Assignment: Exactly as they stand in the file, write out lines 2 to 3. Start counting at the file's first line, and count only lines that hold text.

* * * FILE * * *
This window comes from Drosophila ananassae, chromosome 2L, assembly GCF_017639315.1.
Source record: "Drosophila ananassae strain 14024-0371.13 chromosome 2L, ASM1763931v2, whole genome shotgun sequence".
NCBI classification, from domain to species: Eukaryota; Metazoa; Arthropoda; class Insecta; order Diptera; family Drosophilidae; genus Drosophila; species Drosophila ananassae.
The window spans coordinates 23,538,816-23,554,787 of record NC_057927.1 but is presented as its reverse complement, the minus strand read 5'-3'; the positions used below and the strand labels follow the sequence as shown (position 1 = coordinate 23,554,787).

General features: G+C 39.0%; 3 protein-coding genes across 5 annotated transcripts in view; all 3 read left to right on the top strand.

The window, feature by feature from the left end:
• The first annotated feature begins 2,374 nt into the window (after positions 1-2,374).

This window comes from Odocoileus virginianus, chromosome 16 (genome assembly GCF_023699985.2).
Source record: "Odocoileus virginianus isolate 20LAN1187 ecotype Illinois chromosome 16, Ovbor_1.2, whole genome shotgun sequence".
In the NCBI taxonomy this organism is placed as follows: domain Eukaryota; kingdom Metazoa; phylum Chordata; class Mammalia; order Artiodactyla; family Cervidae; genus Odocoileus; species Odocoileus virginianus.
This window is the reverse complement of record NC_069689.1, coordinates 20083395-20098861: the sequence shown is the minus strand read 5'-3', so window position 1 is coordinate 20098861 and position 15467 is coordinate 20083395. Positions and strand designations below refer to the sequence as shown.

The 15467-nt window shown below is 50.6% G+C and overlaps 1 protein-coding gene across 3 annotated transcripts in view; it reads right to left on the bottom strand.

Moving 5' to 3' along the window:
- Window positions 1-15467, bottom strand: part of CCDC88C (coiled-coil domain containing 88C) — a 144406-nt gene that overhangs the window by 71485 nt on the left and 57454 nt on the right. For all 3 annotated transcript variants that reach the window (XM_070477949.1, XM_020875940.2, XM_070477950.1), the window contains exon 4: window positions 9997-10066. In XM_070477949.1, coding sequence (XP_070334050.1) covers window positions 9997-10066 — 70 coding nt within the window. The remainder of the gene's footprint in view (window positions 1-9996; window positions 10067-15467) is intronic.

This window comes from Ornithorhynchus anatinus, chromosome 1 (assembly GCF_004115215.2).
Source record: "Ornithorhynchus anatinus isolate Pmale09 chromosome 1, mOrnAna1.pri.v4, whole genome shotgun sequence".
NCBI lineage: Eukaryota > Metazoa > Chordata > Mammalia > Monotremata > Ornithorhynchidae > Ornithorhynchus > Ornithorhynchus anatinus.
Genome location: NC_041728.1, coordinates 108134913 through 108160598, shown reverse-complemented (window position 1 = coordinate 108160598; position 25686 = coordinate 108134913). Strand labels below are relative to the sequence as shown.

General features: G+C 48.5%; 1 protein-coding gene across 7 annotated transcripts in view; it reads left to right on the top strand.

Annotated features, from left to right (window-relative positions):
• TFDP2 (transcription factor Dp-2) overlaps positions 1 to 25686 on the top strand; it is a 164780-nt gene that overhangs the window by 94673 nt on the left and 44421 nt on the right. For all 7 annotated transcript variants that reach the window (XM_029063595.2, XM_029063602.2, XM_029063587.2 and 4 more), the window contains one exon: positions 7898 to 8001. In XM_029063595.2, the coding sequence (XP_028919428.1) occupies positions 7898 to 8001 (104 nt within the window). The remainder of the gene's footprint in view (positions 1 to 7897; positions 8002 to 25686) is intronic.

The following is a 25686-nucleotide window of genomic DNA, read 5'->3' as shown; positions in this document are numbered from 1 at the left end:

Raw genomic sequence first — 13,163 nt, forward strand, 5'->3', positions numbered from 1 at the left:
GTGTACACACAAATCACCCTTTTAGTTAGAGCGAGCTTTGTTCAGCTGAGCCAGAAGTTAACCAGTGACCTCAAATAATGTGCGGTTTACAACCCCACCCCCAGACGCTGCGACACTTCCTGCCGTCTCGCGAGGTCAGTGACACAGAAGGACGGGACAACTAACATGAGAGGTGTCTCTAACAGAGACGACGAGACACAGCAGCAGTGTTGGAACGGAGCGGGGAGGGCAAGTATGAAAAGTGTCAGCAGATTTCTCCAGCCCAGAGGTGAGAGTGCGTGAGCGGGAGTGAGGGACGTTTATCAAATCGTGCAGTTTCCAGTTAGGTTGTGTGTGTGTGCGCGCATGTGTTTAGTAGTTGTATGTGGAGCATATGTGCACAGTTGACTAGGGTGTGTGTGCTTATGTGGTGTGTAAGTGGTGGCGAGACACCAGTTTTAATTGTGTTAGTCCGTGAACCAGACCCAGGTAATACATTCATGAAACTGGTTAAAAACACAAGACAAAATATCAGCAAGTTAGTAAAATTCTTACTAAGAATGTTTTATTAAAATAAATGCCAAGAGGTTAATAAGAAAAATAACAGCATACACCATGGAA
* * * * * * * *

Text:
Source record: "Drosophila ananassae strain 14024-0371.13 chromosome 2L, ASM1763931v2, whole genome shotgun sequence".
NCBI classification, from domain to species: Eukaryota; Metazoa; Arthropoda; class Insecta; order Diptera; family Drosophilidae; genus Drosophila; species Drosophila ananassae.